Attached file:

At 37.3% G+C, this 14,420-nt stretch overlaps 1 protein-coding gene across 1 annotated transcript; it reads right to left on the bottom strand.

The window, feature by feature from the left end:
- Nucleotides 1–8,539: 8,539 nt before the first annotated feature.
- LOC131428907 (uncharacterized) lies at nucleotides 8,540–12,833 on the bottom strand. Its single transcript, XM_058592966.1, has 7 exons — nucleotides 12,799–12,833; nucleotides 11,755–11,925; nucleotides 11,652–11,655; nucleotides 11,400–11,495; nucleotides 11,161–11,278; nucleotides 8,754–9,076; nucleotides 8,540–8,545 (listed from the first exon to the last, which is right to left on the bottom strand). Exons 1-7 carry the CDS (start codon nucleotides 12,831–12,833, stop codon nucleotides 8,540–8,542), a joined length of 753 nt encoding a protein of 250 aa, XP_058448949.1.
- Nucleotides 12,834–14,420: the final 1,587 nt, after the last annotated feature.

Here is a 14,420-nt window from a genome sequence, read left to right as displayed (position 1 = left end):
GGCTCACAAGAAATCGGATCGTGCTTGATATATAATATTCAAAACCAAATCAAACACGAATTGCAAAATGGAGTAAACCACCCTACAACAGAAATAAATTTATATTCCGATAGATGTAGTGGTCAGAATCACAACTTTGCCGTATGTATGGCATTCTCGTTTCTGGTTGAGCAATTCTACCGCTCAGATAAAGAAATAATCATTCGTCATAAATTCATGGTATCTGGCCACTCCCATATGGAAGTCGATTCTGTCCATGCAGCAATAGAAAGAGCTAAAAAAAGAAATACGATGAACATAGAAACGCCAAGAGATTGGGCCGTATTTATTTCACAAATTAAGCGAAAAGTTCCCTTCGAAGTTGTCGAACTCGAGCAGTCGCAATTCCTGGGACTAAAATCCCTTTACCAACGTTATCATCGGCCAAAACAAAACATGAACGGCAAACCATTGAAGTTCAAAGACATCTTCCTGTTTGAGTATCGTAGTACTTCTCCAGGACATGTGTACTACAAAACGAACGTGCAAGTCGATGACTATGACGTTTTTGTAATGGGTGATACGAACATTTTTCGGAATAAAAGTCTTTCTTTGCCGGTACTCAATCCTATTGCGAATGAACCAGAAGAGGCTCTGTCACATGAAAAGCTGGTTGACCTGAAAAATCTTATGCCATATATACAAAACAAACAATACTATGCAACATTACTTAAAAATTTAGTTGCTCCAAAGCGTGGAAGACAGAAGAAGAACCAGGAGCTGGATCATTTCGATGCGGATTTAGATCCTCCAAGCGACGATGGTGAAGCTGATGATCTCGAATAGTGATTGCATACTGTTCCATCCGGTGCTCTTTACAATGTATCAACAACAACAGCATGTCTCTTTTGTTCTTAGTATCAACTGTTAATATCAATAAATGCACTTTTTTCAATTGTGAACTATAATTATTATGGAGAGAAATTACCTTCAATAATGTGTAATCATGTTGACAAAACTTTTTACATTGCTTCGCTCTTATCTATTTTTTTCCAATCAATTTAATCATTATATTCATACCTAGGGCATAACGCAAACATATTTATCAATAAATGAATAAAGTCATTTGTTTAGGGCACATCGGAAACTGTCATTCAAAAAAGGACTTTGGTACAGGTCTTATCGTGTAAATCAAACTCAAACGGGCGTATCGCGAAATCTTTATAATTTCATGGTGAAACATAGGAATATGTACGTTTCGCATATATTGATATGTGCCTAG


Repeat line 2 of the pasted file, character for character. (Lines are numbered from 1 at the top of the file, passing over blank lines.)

The window, feature by feature from the left end: